young children they do. An increase in diagnosis is apparent which can be due to improved recognition and detection of characteristics, changes in study methodology, increase in available diagnostic services, increased awareness among professionals and parents as well as a growing acceptance that autism can coexist with a range of other conditions and a widening of the diagnostic criteria.
After diagnosis is reached, there are financial aids put into place for those with autism. Some can receive support in the form of social security benefits and social care. Parents, guardians and carers can also obtain an Education, Health and Care plan for a child which can enable schools and colleges to apply for funding; which allows schools and colleges to hire specific teaching assistants, arrange visits from Speech and Language therapists as well as source extra equipment.
b) The range of different diagnoses on the spectrum
Currently, there are only three known types of autism, which are severe autism, high-functioning autism and Asperger’s syndrome. However, there are also a variety of different characteristics that someone with ASC may experience, making it harder to diagnose, such as:
- Sensory Processing Disorder
- Attention Deficit Hyperactivity Disorder
- Obsessive Compulsive Disorder
Q8: Give reasons why people may be reluctant to seek a diagnosis. (3.3)
Seeking a diagnosis can be something that some individuals or parents may not want to do. There are a few reasons why some may not want to have their child diagnosed or be diagnosed themselves and it can cause issues for the person suspected of having autism. Some reasons why someone may not choose diagnosis could be due to concerns of being labelled and not want to be known as needing additional support and needs; a diagnosis may make them feel like a lesser person or ‘odd’ in
comparison, causing anxiety if labelled. It may be unsuitable due to an educational placement, and parents may want to still enrol their child into a ‘mainstream’ school. It can also be a highly emotional issue, usually caused by outdated views of autism, such as feeling intense guilt, anxiety and confusion, based on Kanner’s theory from the 1940s.
Q9: Explain why it is important for individuals to have a formal diagnosis. (3.4)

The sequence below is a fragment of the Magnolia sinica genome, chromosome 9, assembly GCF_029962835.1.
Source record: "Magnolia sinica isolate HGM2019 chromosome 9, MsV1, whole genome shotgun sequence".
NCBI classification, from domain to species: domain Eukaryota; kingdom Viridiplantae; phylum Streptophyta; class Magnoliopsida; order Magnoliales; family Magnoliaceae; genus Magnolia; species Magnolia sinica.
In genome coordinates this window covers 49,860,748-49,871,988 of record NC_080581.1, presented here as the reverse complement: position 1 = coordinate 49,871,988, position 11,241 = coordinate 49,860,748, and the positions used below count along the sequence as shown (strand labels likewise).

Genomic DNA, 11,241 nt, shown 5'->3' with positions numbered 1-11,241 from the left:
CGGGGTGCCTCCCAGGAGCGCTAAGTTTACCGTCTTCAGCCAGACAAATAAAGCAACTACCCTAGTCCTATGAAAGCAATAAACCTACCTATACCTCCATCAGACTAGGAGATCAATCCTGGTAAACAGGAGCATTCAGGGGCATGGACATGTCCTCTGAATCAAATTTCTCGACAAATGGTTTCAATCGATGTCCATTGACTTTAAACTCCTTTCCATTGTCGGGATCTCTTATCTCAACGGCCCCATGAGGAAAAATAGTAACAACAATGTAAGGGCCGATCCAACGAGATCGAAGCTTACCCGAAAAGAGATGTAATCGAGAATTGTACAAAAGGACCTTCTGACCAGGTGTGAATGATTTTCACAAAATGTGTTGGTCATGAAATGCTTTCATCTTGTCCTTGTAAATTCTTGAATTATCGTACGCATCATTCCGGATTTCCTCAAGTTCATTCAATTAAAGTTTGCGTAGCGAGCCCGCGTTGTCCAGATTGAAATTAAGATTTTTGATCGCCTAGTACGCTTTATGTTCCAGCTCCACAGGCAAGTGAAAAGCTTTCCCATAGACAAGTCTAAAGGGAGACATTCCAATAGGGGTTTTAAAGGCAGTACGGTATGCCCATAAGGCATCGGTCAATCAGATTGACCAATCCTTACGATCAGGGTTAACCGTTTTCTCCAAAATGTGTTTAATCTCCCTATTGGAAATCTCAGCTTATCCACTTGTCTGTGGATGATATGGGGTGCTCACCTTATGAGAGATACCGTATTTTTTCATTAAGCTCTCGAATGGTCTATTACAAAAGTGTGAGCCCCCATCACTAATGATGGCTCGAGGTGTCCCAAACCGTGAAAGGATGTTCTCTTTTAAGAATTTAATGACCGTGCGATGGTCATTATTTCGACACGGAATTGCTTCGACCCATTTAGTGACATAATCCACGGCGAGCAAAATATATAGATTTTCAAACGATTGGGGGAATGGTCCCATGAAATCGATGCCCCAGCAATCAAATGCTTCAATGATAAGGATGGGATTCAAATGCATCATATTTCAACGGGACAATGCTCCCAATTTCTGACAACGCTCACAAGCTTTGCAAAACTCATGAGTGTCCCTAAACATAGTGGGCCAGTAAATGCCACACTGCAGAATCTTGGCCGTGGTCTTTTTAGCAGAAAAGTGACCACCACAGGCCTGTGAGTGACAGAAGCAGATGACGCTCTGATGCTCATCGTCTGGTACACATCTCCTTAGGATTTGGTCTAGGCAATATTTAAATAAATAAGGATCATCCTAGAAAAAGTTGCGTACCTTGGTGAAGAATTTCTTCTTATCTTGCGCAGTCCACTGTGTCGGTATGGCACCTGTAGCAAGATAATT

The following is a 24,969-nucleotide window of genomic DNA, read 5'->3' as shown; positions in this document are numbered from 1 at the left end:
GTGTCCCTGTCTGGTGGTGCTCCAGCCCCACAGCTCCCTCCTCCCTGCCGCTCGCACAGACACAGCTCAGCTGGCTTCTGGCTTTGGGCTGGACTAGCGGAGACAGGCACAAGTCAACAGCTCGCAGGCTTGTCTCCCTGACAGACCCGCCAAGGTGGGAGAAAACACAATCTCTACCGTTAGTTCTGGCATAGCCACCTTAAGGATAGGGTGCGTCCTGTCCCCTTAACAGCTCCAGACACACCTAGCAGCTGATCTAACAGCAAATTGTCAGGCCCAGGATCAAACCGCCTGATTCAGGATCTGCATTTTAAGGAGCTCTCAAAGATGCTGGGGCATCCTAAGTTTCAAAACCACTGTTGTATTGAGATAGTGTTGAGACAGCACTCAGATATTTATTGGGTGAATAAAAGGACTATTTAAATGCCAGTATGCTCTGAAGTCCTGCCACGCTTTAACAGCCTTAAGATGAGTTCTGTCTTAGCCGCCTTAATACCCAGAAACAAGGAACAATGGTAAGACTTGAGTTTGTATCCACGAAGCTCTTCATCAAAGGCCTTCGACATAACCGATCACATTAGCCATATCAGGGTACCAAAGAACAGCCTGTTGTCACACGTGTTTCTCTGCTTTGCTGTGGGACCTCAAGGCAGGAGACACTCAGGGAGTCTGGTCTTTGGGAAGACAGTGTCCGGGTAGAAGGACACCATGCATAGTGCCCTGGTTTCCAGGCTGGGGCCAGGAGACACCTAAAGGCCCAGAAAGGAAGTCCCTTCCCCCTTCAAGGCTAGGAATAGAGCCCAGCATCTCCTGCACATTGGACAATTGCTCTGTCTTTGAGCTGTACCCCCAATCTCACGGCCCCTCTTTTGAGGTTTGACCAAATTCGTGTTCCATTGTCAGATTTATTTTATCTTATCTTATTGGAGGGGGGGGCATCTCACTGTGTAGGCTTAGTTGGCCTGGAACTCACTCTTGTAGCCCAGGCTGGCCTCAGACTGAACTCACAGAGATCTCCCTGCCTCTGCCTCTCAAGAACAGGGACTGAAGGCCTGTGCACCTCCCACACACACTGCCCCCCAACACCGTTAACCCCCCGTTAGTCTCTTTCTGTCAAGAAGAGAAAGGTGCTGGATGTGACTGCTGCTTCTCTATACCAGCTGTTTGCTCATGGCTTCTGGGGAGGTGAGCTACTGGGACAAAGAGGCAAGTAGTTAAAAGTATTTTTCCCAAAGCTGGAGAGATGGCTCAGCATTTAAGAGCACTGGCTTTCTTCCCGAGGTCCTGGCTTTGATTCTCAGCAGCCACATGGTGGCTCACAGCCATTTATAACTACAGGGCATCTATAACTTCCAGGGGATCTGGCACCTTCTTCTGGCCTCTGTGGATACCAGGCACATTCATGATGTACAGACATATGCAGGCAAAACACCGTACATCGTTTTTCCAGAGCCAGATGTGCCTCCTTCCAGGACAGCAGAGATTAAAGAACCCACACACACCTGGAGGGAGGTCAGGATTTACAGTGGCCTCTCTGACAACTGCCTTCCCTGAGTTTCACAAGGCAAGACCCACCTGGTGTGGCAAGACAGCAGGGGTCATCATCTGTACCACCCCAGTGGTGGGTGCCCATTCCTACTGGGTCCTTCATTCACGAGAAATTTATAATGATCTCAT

Just like any ongoing condition, autism is important to be diagnosed as soon as characteristics start to show. Those who are not diagnosed will miss out on the support and advice they may need to help them to cope with their diagnosis. Similar to a physical condition, such as diabetes, and due to its permanence, there will need to be encouragement of using self-management strategies and support mechanisms available through different social services. They can also receive appropriate responses from others, including patience, empathy and the ability to understand difficulties they are facing, such as toilet training problems, communication methods, and appropriate educational settings to allow them to develop.
Q10: State the prevalence of autism in the UK. (3.5)
They can also receive appropriate responses from others, including patience, empathy and the ability to understand difficulties they are facing, such as toilet training problems, communication methods, and appropriate educational settings to allow them to develop. Over the last four decades, prevalence has increased since the 1980s. However, why this has occurred can be disputed: currently, we are unsure if the increase in common autism diagnoses is based on prevalence or due to the change in the way we diagnose. There has been evidence that shows a 2:1 to 16:1 ratio in men diagnoses to women, based off of studies and anecdotal evidence which has led to the suggestion of characteristics being presented differently in men and women. The difference in social and communication between men and women suggests that diagnosis may need to be done in a different way to men and women, perhaps starting with asking different questions to get diagnosis.